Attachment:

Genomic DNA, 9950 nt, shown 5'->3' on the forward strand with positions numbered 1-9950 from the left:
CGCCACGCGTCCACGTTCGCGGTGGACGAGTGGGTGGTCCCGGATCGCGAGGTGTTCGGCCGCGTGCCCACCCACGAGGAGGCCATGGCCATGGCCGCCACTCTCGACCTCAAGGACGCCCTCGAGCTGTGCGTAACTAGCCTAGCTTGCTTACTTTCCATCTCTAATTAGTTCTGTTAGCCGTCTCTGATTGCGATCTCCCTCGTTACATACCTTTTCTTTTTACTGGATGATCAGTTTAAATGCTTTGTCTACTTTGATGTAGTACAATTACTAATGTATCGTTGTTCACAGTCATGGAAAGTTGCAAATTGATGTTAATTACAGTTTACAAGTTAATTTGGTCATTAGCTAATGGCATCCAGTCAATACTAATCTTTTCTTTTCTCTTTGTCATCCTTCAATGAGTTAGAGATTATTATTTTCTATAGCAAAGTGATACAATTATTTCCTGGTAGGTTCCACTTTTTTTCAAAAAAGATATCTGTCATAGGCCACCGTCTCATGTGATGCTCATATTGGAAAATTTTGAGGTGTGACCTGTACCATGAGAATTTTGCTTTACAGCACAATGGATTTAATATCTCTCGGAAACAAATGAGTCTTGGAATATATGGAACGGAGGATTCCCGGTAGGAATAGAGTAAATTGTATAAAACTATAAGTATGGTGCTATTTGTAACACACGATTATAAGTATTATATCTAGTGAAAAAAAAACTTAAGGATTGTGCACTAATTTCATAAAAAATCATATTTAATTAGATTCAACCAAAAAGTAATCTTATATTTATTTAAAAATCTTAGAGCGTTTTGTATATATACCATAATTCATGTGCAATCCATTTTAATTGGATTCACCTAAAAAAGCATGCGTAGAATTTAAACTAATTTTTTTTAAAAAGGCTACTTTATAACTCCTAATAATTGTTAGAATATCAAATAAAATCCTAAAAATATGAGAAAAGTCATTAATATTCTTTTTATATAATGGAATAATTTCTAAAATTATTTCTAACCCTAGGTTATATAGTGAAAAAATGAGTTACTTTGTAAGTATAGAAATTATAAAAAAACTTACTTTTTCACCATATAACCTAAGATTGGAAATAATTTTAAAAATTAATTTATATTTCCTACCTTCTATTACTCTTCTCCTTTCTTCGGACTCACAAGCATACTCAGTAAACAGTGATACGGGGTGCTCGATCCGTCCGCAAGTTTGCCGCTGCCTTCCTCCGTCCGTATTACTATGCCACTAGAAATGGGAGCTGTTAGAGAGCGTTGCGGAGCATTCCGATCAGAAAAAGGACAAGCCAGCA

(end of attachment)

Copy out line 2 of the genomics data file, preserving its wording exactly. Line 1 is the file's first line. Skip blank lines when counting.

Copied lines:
CGCCACGCGTCCACGTTCGCGGTGGACGAGTGGGTGGTCCCGGATCGCGAGGTGTTCGGCCGCGTGCCCACCCACGAGGAGGCCATGGCCATGGCCGCCACTCTCGACCTCAAGGACGCCCTCGAGCTGTGCGTAACTAGCCTAGCTTGCTTACTTTCCATCTCTAATTAGTTCTGTTAGCCGTCTCTGATTGCGATCTCCCTCGTTACATACCTTTTCTTTTTACTGGATGATCAGTTTAAATGCTTTGTCTACTTTGATGTAGTACAATTACTAATGTATCGTTGTTCACAGTCATGGAAAGTTGCAAATTGATGTTAATTACAGTTTACAAGTTAATTTGGTCATTAGCTAATGGCATCCAGTCAATACTAATCTTTTCTTTTCTCTTTGTCATCCTTCAATGAGTTAGAGATTATTATTTTCTATAGCAAAGTGATACAATTATTTCCTGGTAGGTTCCACTTTTTTTCAAAAAAGATATCTGTCATAGGCCACCGTCTCATGTGATGCTCATATTGGAAAATTTTGAGGTGTGACCTGTACCATGAGAATTTTGCTTTACAGCACAATGGATTTAATATCTCTCGGAAACAAATGAGTCTTGGAATATATGGAACGGAGGATTCCCGGTAGGAATAGAGTAAATTGTATAAAACTATAAGTATGGTGCTATTTGTAACACACGATTATAAGTATTATATCTAGTGAAAAAAAAACTTAAGGATTGTGCACTAATTTCATAAAAAATCATATTTAATTAGATTCAACCAAAAAGTAATCTTATATTTATTTAAAAATCTTAGAGCGTTTTGTATATATACCATAATTCATGTGCAATCCATTTTAATTGGATTCACCTAAAAAAGCATGCGTAGAATTTAAACTAATTTTTTTTAAAAAGGCTACTTTATAACTCCTAATAATTGTTAGAATATCAAATAAAATCCTAAAAATATGAGAAAAGTCATTAATATTCTTTTTATATAATGGAATAATTTCTAAAATTATTTCTAACCCTAGGTTATATAGTGAAAAAATGAGTTACTTTGTAAGTATAGAAATTATAAAAAAACTTACTTTTTCACCATATAACCTAAGATTGGAAATAATTTTAAAAATTAATTTATATTTCCTACCTTCTATTACTCTTCTCCTTTCTTCGGACTCACAAGCATACTCAGTAAACAGTGATACGGGGTGCTCGATCCGTCCGCAAGTTTGCCGCTGCCTTCCTCCGTCCGTATTACTATGCCACTAGAAATGGGAGCTGTTAGAGAGCGTTGCGGAGCATTCCGATCAGAAAAAGGACAAGCCAGCA